Are you the same person you used to be? A good friend shared this New Yorker article after listening to my recent podcast episode about archiving the self. It's a good pairing: “Try to remember life as you lived it years ago, on a typical day in the fall. Back then, you cared deeply about certain things (a girlfriend? Depeche Mode?) but were oblivious of others (your political commitments? your children?). Certain key events—college? war? marriage? Alcoholics Anonymous?—hadn’t yet occurred. Does the self you remember feel like you, or like a stranger? Do you seem to be remembering yesterday, or reading a novel about a fictional character? If you have the former feelings, you’re probably a continuer; if the latter, you’re probably a divider."

Getting out of your head and into your heart. I'm a fan of Ann Marie Chiasson's thinking and writing — her book Energy Healing is wonderful — and I just dug up this vintage interview with Tami Simon about activating the three energy centers: The head, the heart, and the body: "The body is saying 'yes' all the time to consciousness that’s going on around it. The head has a different agenda sometimes. The heart is always saying 'yes' as well, as long as you can stay attentive to these things. So for manifestation to happen, it’s really about following what is already happening, and the body is the tracker of what’s already happening. The head has a different thing that it wants to happen, for a variety of reasons. There are lots of things in the world that we don’t want to happen. There’s cruelty, and there’s difficulty, and there’s suffering. What head would say 'yes' to that? What heart would say 'yes' to that? But the body knows what’s going to happen."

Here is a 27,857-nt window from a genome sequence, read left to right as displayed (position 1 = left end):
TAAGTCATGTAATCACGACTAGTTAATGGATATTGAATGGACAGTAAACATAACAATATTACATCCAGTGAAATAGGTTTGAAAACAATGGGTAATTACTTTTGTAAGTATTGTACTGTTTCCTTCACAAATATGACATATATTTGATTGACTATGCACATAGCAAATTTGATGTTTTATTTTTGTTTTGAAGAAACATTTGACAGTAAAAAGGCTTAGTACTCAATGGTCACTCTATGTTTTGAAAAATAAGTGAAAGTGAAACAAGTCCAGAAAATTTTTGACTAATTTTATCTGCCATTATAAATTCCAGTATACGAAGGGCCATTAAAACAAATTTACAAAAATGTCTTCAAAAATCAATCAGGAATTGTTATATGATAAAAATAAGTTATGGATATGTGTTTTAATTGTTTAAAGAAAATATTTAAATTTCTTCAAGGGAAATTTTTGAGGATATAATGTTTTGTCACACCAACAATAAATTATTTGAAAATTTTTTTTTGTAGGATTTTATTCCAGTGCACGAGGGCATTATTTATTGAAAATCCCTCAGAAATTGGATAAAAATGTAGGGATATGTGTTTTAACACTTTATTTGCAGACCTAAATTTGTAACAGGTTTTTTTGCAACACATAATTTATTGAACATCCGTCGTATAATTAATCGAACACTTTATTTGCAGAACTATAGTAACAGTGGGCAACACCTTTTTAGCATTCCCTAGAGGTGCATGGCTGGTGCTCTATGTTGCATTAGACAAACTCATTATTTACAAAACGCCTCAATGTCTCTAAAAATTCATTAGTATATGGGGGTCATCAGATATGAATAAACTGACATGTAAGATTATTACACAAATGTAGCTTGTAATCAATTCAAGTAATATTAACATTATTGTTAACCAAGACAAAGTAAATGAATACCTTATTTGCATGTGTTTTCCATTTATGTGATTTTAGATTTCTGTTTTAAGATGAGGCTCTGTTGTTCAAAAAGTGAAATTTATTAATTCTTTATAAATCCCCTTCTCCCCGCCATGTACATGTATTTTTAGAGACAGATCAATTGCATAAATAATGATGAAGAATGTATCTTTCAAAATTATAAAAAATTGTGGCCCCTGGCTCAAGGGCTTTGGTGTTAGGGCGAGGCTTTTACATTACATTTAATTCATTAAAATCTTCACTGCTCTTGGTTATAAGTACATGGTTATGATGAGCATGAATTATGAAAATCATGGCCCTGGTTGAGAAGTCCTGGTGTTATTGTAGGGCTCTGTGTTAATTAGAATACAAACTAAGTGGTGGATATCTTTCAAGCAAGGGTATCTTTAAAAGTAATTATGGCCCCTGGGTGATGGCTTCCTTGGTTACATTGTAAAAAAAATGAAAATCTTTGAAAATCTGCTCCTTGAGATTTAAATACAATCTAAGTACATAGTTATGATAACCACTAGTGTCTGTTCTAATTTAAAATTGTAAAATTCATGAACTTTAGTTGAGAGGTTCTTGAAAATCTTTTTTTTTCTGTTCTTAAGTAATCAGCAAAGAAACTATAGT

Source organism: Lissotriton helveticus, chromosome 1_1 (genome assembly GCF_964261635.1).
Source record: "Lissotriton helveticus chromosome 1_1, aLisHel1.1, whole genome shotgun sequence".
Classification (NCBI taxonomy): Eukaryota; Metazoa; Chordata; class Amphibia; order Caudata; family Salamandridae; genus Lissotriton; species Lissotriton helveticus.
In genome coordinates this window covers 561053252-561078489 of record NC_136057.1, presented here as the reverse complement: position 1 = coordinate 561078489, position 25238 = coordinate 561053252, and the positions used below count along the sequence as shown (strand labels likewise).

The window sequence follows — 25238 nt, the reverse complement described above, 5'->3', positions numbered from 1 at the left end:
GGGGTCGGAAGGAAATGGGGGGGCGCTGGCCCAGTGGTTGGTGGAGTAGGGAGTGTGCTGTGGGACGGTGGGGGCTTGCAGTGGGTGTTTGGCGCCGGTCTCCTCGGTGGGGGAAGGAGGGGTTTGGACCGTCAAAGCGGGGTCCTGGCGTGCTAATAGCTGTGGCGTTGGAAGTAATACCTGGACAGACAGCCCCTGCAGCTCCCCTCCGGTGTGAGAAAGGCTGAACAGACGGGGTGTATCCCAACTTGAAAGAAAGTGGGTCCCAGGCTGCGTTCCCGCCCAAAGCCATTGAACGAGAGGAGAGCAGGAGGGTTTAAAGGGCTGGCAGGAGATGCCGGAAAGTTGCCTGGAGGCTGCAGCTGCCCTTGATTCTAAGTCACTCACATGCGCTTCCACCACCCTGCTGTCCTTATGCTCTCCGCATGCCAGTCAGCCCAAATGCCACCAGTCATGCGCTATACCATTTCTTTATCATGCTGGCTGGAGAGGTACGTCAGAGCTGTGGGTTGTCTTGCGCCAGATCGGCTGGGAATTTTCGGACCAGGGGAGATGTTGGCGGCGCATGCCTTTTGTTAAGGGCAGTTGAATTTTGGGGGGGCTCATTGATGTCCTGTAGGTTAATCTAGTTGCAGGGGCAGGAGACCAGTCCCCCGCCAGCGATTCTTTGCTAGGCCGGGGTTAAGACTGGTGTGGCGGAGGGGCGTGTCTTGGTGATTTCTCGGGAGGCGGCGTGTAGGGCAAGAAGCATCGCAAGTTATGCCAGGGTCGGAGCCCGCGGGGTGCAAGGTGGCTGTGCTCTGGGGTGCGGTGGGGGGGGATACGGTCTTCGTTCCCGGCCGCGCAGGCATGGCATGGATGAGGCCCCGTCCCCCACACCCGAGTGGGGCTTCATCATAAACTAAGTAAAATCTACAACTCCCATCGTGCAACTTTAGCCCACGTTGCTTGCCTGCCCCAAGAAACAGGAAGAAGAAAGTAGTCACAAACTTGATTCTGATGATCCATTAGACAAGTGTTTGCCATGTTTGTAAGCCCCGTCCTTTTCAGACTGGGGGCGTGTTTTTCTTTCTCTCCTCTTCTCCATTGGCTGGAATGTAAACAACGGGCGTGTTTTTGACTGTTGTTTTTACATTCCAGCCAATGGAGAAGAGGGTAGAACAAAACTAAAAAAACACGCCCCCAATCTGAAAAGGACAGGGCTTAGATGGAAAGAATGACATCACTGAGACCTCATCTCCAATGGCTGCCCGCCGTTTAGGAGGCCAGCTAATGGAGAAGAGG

"Deep Okayness," or how I attained persistent self-love. An interesting long read about moving beyond self-loathing through shadow work, loving awareness, and psychedelic experiences: "Deep Okayness is not the feeling that I am awesome all the time. Instead, it is the total banishment of self-loathing. It is the deactivation of the part of my mind that used to attack itself. It’s the closure of the self as an attack surface. It’s the intuitive understanding that I am merely one of the apertures through which the universe expresses itself, so why would I hate that? It’s the sense that, while I might f*ck up, my basic worth is beyond question—I have no essential damage, I am not polluted, I am fine."

Non-coercive marketing, a philosophy rooted in trusting people.

Alien Superstar: The complicated questions of Jordan Peele's "Nope."

Three practices for nurturing "wise hope."

The disappearing art of maintenance.
 
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Artwork by Luca di Napoli.
SHOUT-OUTS:

The artwork is from: Luca di Napoli, who lives and works in Paris, France.

Link ideas from: Human Stuff, Dense Discovery, and SwissMiss.

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Hi, I'm Jocelyn, the human behind this newsletter. I created the online course RESET, a cosmic tune-up for your workday, as well as Hi-Fi, a journey into the wisdom of the heart. I also host Hurry Slowly — a podcast about personal and collective transformation.